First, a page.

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Eur J Cardiovasc Prev Rehabil. 2009 Jun;16(3):365-70. doi: 10.1097/HJR.0b013e3283291417.

Sports-related acute cardiovascular events in a general population: a French prospective study.

Author information

1
Clinique du Sport Bordeaux-Mérignac, Mérignac, France.

Abstract

BACKGROUND:

The effects of physical exercise on the cardiovascular system are presented as a 'paradox' with beneficial effects and hazards. Most earlier studies were retrospective, were concerned with trained athletes, and focused on sudden death or myocardial infarction (MI). The aim of this study was to prospectively study the incidence and the causes of sports-related acute cardiovascular events in a general population.

DESIGN AND METHOD:

This 1-year prospective study concerned three regions of the southwest of France. Four hospital medical emergency departments participated in the study, and collected all cases of sports-related acute cardiovascular events.

RESULTS:

One hundred and twenty-seven sports-related cardiovascular events were collected. The mean age of the participants was 45.5 (14.6) years. Most of the events involved men (81.1%). Thus, global incidence of sports-related acute cardiovascular events was 6.5/100,000 participants/year and 10.8/100,000 men/year and 2.2/100,000 women/year, respectively. Forty sports-related deaths [49.0 (13.9) years old; 38 men], 47 sports-related nonlethal MI [52.8 (10.7) years old; 42 men], and 32 (21 men) sports-related cardiac arrhythmias (21 supraventricular, 10 men) were reported. Sports-related deaths and MI were most often observed in the 35-59-years-old men group (P = 0.01). Running, cycling, and swimming were mainly concerned.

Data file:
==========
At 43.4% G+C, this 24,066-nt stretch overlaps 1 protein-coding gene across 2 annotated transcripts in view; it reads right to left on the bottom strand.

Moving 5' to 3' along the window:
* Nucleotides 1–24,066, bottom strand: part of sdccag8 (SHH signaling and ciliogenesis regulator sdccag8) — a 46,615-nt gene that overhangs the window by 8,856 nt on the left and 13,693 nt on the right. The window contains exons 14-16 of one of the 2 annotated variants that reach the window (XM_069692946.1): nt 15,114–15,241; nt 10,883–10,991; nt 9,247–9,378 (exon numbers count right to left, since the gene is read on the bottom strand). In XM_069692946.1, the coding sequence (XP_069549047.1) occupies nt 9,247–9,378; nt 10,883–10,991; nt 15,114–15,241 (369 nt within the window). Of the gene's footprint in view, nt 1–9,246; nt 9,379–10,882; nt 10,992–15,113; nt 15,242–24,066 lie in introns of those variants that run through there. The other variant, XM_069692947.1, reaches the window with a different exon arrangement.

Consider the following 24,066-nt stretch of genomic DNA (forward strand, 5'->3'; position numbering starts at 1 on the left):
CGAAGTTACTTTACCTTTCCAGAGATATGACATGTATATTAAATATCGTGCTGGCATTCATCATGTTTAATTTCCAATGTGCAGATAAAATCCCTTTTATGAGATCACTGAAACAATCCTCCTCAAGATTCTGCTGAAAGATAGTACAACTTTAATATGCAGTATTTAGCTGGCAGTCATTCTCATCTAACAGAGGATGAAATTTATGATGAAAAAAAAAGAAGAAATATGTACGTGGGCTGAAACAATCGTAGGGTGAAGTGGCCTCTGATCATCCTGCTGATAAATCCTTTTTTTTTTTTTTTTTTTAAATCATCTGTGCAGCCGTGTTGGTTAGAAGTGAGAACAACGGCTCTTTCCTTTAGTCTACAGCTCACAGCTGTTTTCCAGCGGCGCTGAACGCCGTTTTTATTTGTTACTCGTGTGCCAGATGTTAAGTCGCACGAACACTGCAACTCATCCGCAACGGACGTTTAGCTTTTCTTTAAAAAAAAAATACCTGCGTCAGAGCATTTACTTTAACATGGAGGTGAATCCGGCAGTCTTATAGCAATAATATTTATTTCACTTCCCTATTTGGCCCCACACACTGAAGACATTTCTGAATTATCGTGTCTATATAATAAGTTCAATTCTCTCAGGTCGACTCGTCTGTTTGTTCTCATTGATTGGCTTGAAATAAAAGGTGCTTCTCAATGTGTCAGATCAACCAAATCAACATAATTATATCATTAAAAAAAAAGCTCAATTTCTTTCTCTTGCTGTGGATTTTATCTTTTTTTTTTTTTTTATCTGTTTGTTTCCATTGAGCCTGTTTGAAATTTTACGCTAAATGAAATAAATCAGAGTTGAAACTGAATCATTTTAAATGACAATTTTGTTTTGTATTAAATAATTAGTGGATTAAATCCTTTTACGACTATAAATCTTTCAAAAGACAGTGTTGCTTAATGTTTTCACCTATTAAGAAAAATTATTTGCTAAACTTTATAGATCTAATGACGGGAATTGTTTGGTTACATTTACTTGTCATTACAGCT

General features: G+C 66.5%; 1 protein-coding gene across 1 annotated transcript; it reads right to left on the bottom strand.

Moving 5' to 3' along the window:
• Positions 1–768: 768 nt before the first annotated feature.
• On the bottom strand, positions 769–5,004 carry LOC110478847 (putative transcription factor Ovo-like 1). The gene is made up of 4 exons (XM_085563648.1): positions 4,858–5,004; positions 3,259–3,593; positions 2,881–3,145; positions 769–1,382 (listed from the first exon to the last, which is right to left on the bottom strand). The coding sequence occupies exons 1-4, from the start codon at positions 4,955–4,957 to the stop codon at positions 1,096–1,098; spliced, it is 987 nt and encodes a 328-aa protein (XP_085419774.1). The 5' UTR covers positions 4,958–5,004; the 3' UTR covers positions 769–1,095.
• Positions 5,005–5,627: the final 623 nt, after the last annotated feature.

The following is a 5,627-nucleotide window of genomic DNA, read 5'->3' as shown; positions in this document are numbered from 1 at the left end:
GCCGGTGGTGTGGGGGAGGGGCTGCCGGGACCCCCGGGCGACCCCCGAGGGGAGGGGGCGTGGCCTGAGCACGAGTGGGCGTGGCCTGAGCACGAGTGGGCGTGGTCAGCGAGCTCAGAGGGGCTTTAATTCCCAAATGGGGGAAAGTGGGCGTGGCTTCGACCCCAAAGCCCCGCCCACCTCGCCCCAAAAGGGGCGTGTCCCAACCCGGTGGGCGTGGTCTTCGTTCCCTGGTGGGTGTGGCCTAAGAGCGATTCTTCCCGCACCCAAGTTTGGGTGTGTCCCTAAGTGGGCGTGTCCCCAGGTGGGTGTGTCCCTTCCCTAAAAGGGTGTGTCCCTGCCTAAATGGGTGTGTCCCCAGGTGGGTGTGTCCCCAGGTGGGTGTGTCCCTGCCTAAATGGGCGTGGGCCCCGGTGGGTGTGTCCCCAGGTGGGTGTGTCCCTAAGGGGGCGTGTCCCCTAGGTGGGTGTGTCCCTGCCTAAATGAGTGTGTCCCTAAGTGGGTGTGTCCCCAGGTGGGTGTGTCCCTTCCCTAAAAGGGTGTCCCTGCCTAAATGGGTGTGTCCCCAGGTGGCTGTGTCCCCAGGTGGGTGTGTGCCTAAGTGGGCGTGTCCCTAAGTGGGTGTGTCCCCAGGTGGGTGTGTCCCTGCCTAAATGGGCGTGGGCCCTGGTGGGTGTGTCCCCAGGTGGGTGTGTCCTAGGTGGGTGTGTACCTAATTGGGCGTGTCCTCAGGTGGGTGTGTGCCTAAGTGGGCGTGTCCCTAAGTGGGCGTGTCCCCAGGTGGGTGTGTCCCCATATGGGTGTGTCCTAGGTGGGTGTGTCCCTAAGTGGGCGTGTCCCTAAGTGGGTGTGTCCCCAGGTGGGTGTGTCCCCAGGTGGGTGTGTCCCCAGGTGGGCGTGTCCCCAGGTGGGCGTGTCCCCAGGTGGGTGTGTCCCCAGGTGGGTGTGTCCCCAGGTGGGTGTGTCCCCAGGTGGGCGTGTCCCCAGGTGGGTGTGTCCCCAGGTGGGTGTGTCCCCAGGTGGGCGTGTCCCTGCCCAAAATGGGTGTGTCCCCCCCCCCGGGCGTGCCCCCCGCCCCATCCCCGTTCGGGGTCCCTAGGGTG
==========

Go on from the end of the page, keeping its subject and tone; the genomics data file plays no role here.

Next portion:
CONCLUSION:

In the general population studied, the absolute incidence of sport-related acute cardiovascular events comprised 6.5/100,000 participants/year. Sports-related MI and deaths, which were the two main causes of emergency calls, were significantly more frequent in middle-aged men. In all cases, except for sports-related supraventricular arrhythmias, men were significantly more involved than women.

PMID:
19318955
DOI:
10.1097/HJR.0b013e3283291417
[Indexed for MEDLINE]

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